Professional Liability/E&O

Insurance companies frequently raise the so-called “dishonesty” exclusion that is typically found in most professional liability and directors and officers insurance policies.  Last week, the U.S. Court of Appeals for the Sixth Circuit took a substantial step toward curtailing that practice.  In a coverage dispute with eight-figure implications, the appellate court found in favor of the policyholder and ruled that publishing false statements does not equate to dishonesty and thus is not sufficient to support application of a dishonesty exclusion.

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The Delaware Superior Court recently held, in Conduent State Healthcare, LLC v. AIG Specialty Insurance Company, et al., that a government-conducted civil investigation constitutes a “Claim” sufficient to trigger coverage under a professional liability insurance policy. Conduent State Healthcare, LLC (“Conduent”) alleged that Defendant AIG Specialty Insurance Company (“AIG”) breached its obligations by refusing to defend and indemnify Conduent for costs incurred in connection with a Medicaid fraud investigation.

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On January 9, 2018, the Northern District of California held that the Nonprofits Insurance Alliance of California owed defense coverage to a pair of Scientology-based drug and alcohol rehabilitation centers for two lawsuits filed in Georgia and Oklahoma alleging that staff members had provided drugs and alcohol to patients, which resulted in injury and death. In Western World Ins. Co. v. Nonprofits Ins. Alliance of California, No. 14-cv-04466-EJD (N.D. Cal. Jan. 9, 2018), the court confirmed the broad scope of an insurer’s duty to defend under California law and rejected the insurer’s attempt to unreasonably expand the application of a “professional services” exclusion to avoid coverage.

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This week, SEC Chairman Jay Clayton issued a statement on Initial Coin Offerings (ICO) addressing the legality, fairness, and risks associated with those offerings. Although the agency’s bulletin was one of many recent public statements by federal agencies on ICOs and cryptocurrencies generally, this new warning highlights additional issues and concerns with the ICO phenomenon that are particularly relevant to insurance coverage.

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In Centurion Med. Liab. Protective Risk Retention Grp., Inc. v. Gonzalez, No. CV 17-01581 RGK (JCx), 2017 BL 392431 (C.D. Cal. Nov. 1, 2017), Centurion Medical Liability Protective Risk Retention Group sought a declaration that it owed no duty to defend a lawsuit alleging that its insureds—a group of medical practitioners—committed professional negligence during the delivery of a newborn child.  Centurion argued that it had no defense obligation because its insureds did not notify Centurion of the lawsuit within 20 days after it was filed, as required under the policy.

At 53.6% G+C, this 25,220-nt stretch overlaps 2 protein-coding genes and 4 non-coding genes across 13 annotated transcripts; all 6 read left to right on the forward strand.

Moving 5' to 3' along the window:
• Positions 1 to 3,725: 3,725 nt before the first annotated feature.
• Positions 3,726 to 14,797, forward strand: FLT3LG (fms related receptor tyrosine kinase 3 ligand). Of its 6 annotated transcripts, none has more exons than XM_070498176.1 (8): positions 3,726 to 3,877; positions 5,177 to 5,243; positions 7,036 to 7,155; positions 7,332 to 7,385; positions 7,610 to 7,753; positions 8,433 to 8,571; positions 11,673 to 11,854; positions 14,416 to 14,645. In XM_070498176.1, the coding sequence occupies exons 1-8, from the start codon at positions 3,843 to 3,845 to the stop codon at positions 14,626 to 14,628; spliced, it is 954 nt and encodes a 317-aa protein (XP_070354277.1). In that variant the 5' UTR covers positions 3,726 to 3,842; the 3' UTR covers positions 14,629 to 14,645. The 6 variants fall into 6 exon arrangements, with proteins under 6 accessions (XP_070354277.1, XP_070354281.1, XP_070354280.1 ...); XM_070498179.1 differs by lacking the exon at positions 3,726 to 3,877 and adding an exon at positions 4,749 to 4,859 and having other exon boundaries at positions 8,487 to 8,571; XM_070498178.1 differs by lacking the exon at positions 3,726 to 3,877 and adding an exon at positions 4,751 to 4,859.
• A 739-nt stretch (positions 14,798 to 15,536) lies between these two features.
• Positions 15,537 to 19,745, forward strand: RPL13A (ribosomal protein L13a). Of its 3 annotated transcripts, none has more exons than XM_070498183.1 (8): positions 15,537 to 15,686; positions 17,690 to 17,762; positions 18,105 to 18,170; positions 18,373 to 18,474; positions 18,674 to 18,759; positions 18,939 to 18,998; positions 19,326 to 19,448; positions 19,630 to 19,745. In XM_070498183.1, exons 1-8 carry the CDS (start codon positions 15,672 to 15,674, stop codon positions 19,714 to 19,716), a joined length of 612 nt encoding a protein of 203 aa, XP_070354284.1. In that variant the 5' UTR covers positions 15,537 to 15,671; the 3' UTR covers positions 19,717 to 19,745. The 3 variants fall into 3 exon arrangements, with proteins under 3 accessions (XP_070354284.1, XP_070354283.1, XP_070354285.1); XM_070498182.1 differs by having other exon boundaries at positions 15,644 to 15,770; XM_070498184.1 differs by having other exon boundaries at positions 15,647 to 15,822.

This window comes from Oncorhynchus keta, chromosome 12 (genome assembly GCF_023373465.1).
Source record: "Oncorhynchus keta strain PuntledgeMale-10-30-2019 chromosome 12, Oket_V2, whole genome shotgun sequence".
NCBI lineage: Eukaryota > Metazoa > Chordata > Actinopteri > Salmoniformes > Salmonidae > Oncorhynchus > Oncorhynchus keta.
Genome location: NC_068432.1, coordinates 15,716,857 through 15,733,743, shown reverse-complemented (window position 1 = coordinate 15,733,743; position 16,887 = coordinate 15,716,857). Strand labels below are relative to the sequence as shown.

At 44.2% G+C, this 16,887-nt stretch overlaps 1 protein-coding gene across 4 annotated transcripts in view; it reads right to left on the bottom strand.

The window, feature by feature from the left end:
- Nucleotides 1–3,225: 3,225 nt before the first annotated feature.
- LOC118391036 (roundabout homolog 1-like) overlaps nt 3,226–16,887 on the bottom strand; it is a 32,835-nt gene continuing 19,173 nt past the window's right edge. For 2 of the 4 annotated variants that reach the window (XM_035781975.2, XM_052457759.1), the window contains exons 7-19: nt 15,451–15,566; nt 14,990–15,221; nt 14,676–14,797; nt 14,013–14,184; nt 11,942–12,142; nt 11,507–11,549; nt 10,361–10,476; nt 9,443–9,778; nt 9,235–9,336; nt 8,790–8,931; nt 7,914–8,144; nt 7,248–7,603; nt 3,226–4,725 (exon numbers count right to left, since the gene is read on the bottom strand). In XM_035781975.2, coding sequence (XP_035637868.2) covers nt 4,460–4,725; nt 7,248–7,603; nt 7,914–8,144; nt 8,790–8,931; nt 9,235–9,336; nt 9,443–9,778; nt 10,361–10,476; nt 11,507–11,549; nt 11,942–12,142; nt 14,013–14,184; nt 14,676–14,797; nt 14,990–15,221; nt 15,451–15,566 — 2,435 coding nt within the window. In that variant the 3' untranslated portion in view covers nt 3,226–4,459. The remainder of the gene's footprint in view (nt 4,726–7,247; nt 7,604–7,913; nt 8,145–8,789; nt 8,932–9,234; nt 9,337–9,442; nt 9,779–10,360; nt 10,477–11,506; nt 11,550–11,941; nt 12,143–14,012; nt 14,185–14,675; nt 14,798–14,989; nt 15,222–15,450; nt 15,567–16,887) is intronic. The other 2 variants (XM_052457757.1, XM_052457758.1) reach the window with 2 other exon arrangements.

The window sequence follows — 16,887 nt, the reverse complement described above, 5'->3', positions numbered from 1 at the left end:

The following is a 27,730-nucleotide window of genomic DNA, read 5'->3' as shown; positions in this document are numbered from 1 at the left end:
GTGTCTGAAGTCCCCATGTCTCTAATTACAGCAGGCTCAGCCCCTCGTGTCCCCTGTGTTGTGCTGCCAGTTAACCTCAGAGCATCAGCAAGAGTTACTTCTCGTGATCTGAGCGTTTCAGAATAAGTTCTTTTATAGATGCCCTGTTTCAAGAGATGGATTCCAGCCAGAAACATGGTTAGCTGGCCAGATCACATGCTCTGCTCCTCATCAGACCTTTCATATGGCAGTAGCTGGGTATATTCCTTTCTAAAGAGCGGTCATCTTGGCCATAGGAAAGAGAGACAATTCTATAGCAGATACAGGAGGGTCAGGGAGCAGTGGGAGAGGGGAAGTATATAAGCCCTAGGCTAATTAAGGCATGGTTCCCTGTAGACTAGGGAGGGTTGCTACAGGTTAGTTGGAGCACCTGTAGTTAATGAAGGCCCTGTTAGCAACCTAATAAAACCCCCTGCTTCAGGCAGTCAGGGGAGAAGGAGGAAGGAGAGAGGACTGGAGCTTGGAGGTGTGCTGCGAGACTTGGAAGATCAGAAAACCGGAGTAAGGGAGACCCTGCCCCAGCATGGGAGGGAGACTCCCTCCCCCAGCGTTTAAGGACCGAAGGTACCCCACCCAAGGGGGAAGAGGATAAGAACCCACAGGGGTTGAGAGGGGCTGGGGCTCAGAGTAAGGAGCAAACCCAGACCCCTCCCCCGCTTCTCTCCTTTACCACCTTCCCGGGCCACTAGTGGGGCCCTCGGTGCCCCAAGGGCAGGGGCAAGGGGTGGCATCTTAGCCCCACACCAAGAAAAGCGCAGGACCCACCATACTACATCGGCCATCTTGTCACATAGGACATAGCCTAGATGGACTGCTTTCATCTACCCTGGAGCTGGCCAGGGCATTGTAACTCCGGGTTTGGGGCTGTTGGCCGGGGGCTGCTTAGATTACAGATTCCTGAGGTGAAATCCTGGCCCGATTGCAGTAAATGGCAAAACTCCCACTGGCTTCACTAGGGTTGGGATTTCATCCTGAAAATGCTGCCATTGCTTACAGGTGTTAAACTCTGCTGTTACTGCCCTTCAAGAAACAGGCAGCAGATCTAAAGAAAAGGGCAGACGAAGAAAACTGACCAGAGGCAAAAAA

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Last week, Golden Bear Insurance Company became the first admitted insurer approved by the California Department of Insurance to provide insurance coverage for marijuana companies. Golden Bear will now begin offering first- and third-party insurance coverage specifically targeting marijuana companies in the state.

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In MF Global Holdings Ltd. et al. v. Allied World Assurance Co. Ltd. et al., No. 1:16-ap-01251 (Bankr. S.D.N.Y. Aug. 24, 2017), the United States Bankruptcy Court for the Southern District of New York ordered MF Global Holdings Ltd. and Allied World Assurance Co. Ltd. to arbitrate their $15 million errors-and-omissions coverage dispute in Hamilton, Bermuda. MF Global initiated an adversary proceeding against Allied World in the bankruptcy court after Allied World had refused to pay MF Global for amounts that MF Global returned to its customers’ accounts as part of a settlement of claims against MF Global’s former managers and directors. Allied World denied coverage under its “Bermuda Form” errors-and-omissions policy, claiming that this procedure was tantamount to deposit insurance, and not professional liability insurance, which is what errors-and-omissions coverage typically provides.
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Technological advances like 3D printing and “sharing platforms” have increased business risk and, simultaneously, opportunities for risk-shifting between stakeholders. For example, 3D printing has exposed manufacturers to new risks associated with professional, product, IP and workplace liabilities, and the sharing economy (e.g., ride-sharing, home-sharing, car-sharing, etc.) has complicated traditional risk-sharing structures and insurance portfolios.  Attorneys

Private equity investors face unique challenges when procuring or renewing their liability insurance programs. For example, investors typically must complete lengthy applications or sign warranty and representation letters from their prospective insurers that inquire into knowledge by any potential insured as to any acts or omissions that could potentially give rise to a claim. These

Bear Stearns’ insurers were recently dealt a fatal blow, when the trial court granted Bear Stearns’ motion for summary judgment and denied all insurers’ motions (and defenses). See J.P. Morgan Sec. Inc. v. Vigilant Ins. Co., 2017 N.Y. Slip Op. 27127, 11 (N.Y. Sup. Ct. 2017). The court found that the documentary and testamentary evidence presented by Bear Sterns overwhelmingly demonstrated that Bear Stearns’ misconduct profited their customers instead of resulting in Bear Stearns’ own “ill-gotten gains.” The court also found the settlement amounts reached by Bear Stearns in the SEC action and the private civil suits to be reasonable.

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